Friday, November 4, 2011

Raw homemade coconut chocolate butter with chilli and goji berry

Remember this post about the forgotten delights and raw food products of Fremantle?

In particular this raw coconut chocolate butter with chilli?

Since trying this amazing but rather expensive spread, I have wanted to try making it at home.

This week was it.

Only five ingredients are required (six if you count water) and the process takes about 30 minutes, most of which is the food processor working whilst you do something else. Or while you watch impatiently, whichever appeals to you more.

My version had a certain rustic appearance that wasn't quite the same as the picture-perfect smoothness of the original Cocopure product. However, I can say with some confidence that it was just as enjoyable to eat.

Don't take my word for it though. Try it, and then let me know!

Raw homemade coconut chocolate butter with chilli and goji berries

Adapted from the Cocopure ingredients list
Makes about a cup (approximately, I didn't actually measure)

  • 70g (1 cup) moist coconut flakes
  • 20g (1/4 cup) goji berries
  • 35g (1/2 cup) good quality raw cocoa (or regular cocoa if you don't care about the raw aspect)
  • 1/4 tsp chilli flakes, or chopped dried red chilli - more if you want it to be very spicy
  • 1 tsp vanilla
  • About 2 tbsp water, or as needed to smooth things out


1. Process the coconut in a food processor until it starts to liquefy - about 10 minutes. This would take longer if your coconut wasn't the moist variety, but you could also add a dash of coconut oil to help things along.

2. Add the goji berries and process for another 5 minutes or so, until they are well processed and the mixture turns orangey.

3. Add the cocoa, chilli flakes and vanilla and continue processing, adding the 2 tbsp water in small amounts. I did 10 minutes of processing and then let the food processor have a break for 20 minutes or so (I was worried it would over-heat), before doing another 5 - 10 minutes.

I could probably have continued processing for a bit longer and got a smoother finish, but I didn't feel the need (and didn't have the patience...). You could though, if smoothness is your thing.

4. Store in an air-tight container or jar at room temperature.

This tasted incredibly close to the original. As noted, it wasn't as smooth, and I think it was a little more chocolatey and a little less chilli-y. The goji berries aren't really detectable in the Cocopure version or in this one, although I suspect I'd notice if they were taken out. The coconut is definitely present, but it isn't strong.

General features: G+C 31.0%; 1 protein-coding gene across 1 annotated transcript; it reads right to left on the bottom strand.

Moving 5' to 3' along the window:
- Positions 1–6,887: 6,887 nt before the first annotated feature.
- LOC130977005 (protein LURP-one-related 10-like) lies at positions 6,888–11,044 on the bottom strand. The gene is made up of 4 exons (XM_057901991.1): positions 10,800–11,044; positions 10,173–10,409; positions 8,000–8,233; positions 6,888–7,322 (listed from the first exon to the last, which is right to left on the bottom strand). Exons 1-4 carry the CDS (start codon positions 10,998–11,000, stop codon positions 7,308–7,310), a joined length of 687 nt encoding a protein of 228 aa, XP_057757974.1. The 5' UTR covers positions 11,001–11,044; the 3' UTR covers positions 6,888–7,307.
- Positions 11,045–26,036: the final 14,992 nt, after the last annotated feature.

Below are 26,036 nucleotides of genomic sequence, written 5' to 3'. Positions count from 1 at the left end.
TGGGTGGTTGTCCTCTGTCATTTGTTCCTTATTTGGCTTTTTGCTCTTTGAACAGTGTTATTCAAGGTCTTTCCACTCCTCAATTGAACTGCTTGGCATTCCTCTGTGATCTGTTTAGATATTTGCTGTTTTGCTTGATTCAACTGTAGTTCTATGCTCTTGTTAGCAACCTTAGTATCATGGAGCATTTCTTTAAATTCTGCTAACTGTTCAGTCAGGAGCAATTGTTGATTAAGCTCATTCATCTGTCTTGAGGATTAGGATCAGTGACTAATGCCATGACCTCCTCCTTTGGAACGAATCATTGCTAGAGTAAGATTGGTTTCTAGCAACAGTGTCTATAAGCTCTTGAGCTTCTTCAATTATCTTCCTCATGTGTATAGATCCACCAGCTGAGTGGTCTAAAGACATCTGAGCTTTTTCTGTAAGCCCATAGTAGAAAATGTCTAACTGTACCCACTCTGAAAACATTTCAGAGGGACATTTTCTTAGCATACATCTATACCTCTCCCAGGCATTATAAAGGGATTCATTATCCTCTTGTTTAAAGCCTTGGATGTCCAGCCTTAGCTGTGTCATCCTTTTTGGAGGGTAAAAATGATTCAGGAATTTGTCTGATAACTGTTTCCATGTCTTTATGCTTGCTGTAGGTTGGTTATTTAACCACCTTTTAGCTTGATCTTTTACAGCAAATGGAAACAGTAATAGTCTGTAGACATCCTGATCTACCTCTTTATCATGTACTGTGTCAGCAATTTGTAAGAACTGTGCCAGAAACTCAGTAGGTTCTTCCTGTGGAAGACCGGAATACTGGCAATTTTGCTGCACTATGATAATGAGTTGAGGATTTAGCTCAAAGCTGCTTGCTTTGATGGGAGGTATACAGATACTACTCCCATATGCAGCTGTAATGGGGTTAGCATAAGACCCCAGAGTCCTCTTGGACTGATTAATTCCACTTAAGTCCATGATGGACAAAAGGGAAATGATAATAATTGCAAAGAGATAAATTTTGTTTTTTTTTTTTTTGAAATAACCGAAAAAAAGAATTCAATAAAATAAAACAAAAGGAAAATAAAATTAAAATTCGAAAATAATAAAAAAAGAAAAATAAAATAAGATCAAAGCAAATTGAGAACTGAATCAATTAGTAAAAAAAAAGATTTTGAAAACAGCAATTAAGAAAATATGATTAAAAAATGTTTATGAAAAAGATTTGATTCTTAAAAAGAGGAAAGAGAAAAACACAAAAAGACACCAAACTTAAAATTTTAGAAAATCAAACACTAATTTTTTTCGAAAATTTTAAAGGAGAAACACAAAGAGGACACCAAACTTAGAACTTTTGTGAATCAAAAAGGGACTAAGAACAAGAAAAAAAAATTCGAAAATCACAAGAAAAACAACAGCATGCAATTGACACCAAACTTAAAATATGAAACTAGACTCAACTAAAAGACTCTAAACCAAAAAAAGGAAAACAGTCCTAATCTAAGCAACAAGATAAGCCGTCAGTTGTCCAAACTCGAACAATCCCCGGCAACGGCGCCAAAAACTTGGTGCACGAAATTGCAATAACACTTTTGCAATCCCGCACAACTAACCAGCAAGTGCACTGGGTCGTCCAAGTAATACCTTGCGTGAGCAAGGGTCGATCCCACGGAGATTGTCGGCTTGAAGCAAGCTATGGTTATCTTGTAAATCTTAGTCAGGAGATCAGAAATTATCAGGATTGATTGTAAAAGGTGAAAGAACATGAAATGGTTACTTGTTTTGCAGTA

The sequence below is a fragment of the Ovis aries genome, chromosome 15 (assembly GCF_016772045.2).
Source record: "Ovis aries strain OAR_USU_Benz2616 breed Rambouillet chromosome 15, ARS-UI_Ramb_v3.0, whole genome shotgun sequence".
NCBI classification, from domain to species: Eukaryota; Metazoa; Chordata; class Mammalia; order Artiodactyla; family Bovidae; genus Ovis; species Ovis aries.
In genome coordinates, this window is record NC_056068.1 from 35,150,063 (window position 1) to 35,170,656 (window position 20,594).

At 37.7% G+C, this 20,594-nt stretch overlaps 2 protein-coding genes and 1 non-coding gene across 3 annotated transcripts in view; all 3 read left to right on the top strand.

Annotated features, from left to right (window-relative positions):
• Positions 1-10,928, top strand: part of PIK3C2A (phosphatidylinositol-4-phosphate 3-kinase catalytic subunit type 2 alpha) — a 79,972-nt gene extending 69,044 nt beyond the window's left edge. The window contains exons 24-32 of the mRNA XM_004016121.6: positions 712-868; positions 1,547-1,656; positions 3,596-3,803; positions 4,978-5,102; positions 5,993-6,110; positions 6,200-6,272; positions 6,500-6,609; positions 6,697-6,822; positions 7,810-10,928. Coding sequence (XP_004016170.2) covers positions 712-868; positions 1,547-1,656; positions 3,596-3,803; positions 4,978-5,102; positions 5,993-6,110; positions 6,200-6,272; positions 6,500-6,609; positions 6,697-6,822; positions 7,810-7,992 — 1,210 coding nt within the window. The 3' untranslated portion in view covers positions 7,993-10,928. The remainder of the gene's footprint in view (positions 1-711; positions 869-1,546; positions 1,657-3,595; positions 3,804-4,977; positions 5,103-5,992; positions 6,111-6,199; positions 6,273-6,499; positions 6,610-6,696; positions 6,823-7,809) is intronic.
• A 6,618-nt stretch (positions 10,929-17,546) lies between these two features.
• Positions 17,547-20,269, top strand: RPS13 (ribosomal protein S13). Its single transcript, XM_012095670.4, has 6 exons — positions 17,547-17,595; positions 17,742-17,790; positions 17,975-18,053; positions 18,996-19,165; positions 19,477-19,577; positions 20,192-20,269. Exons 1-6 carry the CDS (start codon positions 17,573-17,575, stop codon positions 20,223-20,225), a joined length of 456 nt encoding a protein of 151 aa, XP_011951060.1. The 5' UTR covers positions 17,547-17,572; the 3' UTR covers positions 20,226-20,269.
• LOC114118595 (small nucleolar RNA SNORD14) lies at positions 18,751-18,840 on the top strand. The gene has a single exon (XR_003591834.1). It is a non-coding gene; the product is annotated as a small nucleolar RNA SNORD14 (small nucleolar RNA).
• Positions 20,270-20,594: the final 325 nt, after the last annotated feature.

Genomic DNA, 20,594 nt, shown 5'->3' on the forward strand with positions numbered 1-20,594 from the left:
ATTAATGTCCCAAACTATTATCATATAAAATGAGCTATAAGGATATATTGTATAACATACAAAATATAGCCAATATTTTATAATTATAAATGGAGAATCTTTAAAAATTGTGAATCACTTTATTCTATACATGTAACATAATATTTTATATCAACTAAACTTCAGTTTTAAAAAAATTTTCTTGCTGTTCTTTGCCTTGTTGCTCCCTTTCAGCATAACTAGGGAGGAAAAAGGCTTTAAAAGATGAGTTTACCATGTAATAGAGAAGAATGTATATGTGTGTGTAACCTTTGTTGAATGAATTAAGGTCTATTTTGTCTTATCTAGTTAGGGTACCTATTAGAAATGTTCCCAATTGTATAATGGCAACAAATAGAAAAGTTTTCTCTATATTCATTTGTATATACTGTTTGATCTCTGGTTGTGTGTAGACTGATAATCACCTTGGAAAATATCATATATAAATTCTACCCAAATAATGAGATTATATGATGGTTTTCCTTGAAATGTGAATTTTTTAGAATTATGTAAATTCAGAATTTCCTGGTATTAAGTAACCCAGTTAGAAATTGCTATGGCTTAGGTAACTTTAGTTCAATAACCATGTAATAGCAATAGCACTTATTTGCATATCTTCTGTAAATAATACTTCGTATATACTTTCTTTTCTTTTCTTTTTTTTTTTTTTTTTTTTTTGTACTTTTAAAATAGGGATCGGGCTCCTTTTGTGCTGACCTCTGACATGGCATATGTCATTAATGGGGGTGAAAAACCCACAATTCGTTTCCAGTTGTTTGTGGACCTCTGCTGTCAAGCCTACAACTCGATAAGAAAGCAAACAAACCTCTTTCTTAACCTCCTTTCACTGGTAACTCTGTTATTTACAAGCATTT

There were also two ingredients in the Cocopure ingredient list that I didn't end up including - because I completely forgot! They were salt and agave syrup, and whilst I can honestly say I didn't miss them, I will probably try including them next time for comparison purposes. I don't think I'd want more than a teaspoon of agave, though, as I didn't think this needed sweetening.

All in all, I was very happy with how this turned out. The smell and taste are incredible, the ingredient list is short, and the process is easy - and certainly cheaper than store-bought.

Plus, this way, you get to lick the bowl.


  1. yummo! lovely flavour combination indeed!!

  2. How do you usually eat this Kari? I can't quite imagine how I would use it, but that might be because I don't usually eat sweet spreads.

  3. This stuff just intrigues me! And excellent that you were able to replicate it too.
    ...and psst, your photos are looking awesome with your new camera :-)

  4. Thank you! The flavours do seem to get on rather well.

  5. I am a tad embarrassed to admit that the first thing that came to mind when I read this was "with a spoon". Such frivolities aside, I have used this the same way I use almond butter - which is almost never as a spread on bread or crackers. My two favourites would be...

    1) With fruit. I particularly like slicing up an apple and putting a teaspoon of this on top of the pile. Bananas also work well when they're affordable, and strawberries go delightfully with the chocolate here.

    2) On plain yoghurt. This might sound a little odd. But I like the completely plain, unflavoured, pot set yoghurt and this seems to pair well with it (again, I'd usually use a teaspoon or so for a bowl, so just a little).

    I have even had a teaspoon on a bowl of vanilla soy ice cream, but that was almost too decadent!

  6. Oh, thank you! That made my day - I'm quite thrilled it's noticeable :) It will be funny over the next few weeks, as my new posts / photos get weaved in with those I have taken and not yet blogged.

  7. I'm glad someone asked about where to use it - it reminds me of Nutella for grown ups (yum!)

  8. YAY!!!! You go girl! I'm really intrigued by the moist coconut, because I always thought that that was the reason my first attempt at making coconut butter failed (and made my parents' food processor smoke :P ) I've always used dried ever since, but am excited to think the moist sweetened version does work! You're amazing :)

  9. What a wonderful description - exactly!

  10. Oh my goodness. I am so glad I didn't know (or didn't remember) your smoking food processor story whilst I was doing this!! I think I would have skipped over it in favour of dried too if I had - smoke is not what I aim for when processing :-/ How disconcerting!

    Also - thank you! :)

  11. wow this looks great - I just admire people who have such patience with food processors - I sometimes feel mine isn't up to the job but maybe I just don't let it go long enough


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